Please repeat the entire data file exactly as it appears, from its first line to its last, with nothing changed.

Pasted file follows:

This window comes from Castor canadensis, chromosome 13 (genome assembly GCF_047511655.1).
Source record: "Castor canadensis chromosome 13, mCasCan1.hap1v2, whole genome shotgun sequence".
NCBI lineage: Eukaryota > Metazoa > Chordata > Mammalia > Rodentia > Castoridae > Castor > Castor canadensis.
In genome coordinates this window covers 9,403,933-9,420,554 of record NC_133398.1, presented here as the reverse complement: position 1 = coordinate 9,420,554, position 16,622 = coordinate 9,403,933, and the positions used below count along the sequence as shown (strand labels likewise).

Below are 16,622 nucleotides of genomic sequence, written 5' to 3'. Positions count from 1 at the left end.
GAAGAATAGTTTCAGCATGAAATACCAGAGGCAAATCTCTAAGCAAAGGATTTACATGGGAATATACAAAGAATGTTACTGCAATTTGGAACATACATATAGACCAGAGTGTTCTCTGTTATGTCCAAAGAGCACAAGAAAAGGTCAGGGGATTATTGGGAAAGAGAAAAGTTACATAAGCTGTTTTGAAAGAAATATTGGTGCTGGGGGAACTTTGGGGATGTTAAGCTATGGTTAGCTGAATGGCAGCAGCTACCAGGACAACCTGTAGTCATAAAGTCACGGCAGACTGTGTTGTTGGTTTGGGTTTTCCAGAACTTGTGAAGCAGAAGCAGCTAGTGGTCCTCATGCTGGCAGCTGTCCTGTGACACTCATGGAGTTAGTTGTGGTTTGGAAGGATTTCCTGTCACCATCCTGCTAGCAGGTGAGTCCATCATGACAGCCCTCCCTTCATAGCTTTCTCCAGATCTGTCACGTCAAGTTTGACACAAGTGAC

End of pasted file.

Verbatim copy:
This window comes from Castor canadensis, chromosome 13 (genome assembly GCF_047511655.1).
Source record: "Castor canadensis chromosome 13, mCasCan1.hap1v2, whole genome shotgun sequence".
NCBI lineage: Eukaryota > Metazoa > Chordata > Mammalia > Rodentia > Castoridae > Castor > Castor canadensis.
In genome coordinates this window covers 9,403,933-9,420,554 of record NC_133398.1, presented here as the reverse complement: position 1 = coordinate 9,420,554, position 16,622 = coordinate 9,403,933, and the positions used below count along the sequence as shown (strand labels likewise).

Below are 16,622 nucleotides of genomic sequence, written 5' to 3'. Positions count from 1 at the left end.
GAAGAATAGTTTCAGCATGAAATACCAGAGGCAAATCTCTAAGCAAAGGATTTACATGGGAATATACAAAGAATGTTACTGCAATTTGGAACATACATATAGACCAGAGTGTTCTCTGTTATGTCCAAAGAGCACAAGAAAAGGTCAGGGGATTATTGGGAAAGAGAAAAGTTACATAAGCTGTTTTGAAAGAAATATTGGTGCTGGGGGAACTTTGGGGATGTTAAGCTATGGTTAGCTGAATGGCAGCAGCTACCAGGACAACCTGTAGTCATAAAGTCACGGCAGACTGTGTTGTTGGTTTGGGTTTTCCAGAACTTGTGAAGCAGAAGCAGCTAGTGGTCCTCATGCTGGCAGCTGTCCTGTGACACTCATGGAGTTAGTTGTGGTTTGGAAGGATTTCCTGTCACCATCCTGCTAGCAGGTGAGTCCATCATGACAGCCCTCCCTTCATAGCTTTCTCCAGATCTGTCACGTCAAGTTTGACACAAGTGAC